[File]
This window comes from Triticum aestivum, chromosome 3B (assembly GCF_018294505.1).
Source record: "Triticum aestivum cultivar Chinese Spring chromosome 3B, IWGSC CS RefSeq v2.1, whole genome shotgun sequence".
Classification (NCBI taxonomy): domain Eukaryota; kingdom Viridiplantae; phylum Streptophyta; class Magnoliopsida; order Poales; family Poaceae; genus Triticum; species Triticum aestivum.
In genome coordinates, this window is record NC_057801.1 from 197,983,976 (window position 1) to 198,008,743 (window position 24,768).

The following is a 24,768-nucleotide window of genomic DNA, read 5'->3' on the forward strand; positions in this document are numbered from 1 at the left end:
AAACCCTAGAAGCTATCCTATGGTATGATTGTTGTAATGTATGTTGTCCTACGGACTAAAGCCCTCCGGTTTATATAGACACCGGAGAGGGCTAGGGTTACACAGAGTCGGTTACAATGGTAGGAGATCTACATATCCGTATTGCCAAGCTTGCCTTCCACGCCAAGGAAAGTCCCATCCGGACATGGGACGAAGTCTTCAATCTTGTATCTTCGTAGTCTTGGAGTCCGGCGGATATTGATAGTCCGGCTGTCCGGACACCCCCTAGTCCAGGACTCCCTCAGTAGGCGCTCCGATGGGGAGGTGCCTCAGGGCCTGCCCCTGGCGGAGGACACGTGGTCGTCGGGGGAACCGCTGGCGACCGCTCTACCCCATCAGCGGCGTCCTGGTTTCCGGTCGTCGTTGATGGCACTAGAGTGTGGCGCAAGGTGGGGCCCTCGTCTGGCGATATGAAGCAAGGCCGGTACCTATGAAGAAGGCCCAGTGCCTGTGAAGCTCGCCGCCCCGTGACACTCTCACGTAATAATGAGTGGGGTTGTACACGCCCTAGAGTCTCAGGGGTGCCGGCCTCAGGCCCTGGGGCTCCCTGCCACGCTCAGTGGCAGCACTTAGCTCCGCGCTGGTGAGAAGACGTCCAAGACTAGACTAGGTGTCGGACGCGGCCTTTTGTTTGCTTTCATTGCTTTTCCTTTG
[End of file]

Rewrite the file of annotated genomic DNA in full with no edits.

This window comes from Triticum aestivum, chromosome 3B (assembly GCF_018294505.1).
Source record: "Triticum aestivum cultivar Chinese Spring chromosome 3B, IWGSC CS RefSeq v2.1, whole genome shotgun sequence".
Classification (NCBI taxonomy): domain Eukaryota; kingdom Viridiplantae; phylum Streptophyta; class Magnoliopsida; order Poales; family Poaceae; genus Triticum; species Triticum aestivum.
In genome coordinates, this window is record NC_057801.1 from 197,983,976 (window position 1) to 198,008,743 (window position 24,768).

The following is a 24,768-nucleotide window of genomic DNA, read 5'->3' on the forward strand; positions in this document are numbered from 1 at the left end:
AAACCCTAGAAGCTATCCTATGGTATGATTGTTGTAATGTATGTTGTCCTACGGACTAAAGCCCTCCGGTTTATATAGACACCGGAGAGGGCTAGGGTTACACAGAGTCGGTTACAATGGTAGGAGATCTACATATCCGTATTGCCAAGCTTGCCTTCCACGCCAAGGAAAGTCCCATCCGGACATGGGACGAAGTCTTCAATCTTGTATCTTCGTAGTCTTGGAGTCCGGCGGATATTGATAGTCCGGCTGTCCGGACACCCCCTAGTCCAGGACTCCCTCAGTAGGCGCTCCGATGGGGAGGTGCCTCAGGGCCTGCCCCTGGCGGAGGACACGTGGTCGTCGGGGGAACCGCTGGCGACCGCTCTACCCCATCAGCGGCGTCCTGGTTTCCGGTCGTCGTTGATGGCACTAGAGTGTGGCGCAAGGTGGGGCCCTCGTCTGGCGATATGAAGCAAGGCCGGTACCTATGAAGAAGGCCCAGTGCCTGTGAAGCTCGCCGCCCCGTGACACTCTCACGTAATAATGAGTGGGGTTGTACACGCCCTAGAGTCTCAGGGGTGCCGGCCTCAGGCCCTGGGGCTCCCTGCCACGCTCAGTGGCAGCACTTAGCTCCGCGCTGGTGAGAAGACGTCCAAGACTAGACTAGGTGTCGGACGCGGCCTTTTGTTTGCTTTCATTGCTTTTCCTTTG